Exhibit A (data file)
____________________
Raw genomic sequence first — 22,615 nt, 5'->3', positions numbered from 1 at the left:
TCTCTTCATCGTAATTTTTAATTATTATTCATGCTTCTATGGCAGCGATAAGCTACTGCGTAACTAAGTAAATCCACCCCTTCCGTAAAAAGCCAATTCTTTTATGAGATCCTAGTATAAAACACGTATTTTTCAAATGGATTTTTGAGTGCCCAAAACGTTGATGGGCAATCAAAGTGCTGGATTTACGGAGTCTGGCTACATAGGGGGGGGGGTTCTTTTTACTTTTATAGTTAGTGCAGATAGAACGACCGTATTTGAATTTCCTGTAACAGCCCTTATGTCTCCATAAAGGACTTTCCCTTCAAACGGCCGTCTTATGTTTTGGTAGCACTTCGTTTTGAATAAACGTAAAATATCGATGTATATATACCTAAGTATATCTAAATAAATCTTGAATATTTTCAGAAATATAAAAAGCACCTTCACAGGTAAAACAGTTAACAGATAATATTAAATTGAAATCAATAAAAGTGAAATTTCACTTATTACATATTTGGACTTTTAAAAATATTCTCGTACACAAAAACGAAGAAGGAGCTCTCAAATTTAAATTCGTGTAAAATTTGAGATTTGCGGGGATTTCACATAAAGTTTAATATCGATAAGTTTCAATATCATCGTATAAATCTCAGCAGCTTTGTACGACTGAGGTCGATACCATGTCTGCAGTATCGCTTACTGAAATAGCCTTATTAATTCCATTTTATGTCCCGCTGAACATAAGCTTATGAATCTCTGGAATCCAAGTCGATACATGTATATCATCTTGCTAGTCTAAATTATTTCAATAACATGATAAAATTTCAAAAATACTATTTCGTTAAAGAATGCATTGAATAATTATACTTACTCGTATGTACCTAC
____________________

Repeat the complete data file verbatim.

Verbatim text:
Raw genomic sequence first — 22,615 nt, 5'->3', positions numbered from 1 at the left:
TCTCTTCATCGTAATTTTTAATTATTATTCATGCTTCTATGGCAGCGATAAGCTACTGCGTAACTAAGTAAATCCACCCCTTCCGTAAAAAGCCAATTCTTTTATGAGATCCTAGTATAAAACACGTATTTTTCAAATGGATTTTTGAGTGCCCAAAACGTTGATGGGCAATCAAAGTGCTGGATTTACGGAGTCTGGCTACATAGGGGGGGGGGTTCTTTTTACTTTTATAGTTAGTGCAGATAGAACGACCGTATTTGAATTTCCTGTAACAGCCCTTATGTCTCCATAAAGGACTTTCCCTTCAAACGGCCGTCTTATGTTTTGGTAGCACTTCGTTTTGAATAAACGTAAAATATCGATGTATATATACCTAAGTATATCTAAATAAATCTTGAATATTTTCAGAAATATAAAAAGCACCTTCACAGGTAAAACAGTTAACAGATAATATTAAATTGAAATCAATAAAAGTGAAATTTCACTTATTACATATTTGGACTTTTAAAAATATTCTCGTACACAAAAACGAAGAAGGAGCTCTCAAATTTAAATTCGTGTAAAATTTGAGATTTGCGGGGATTTCACATAAAGTTTAATATCGATAAGTTTCAATATCATCGTATAAATCTCAGCAGCTTTGTACGACTGAGGTCGATACCATGTCTGCAGTATCGCTTACTGAAATAGCCTTATTAATTCCATTTTATGTCCCGCTGAACATAAGCTTATGAATCTCTGGAATCCAAGTCGATACATGTATATCATCTTGCTAGTCTAAATTATTTCAATAACATGATAAAATTTCAAAAATACTATTTCGTTAAAGAATGCATTGAATAATTATACTTACTCGTATGTACCTAC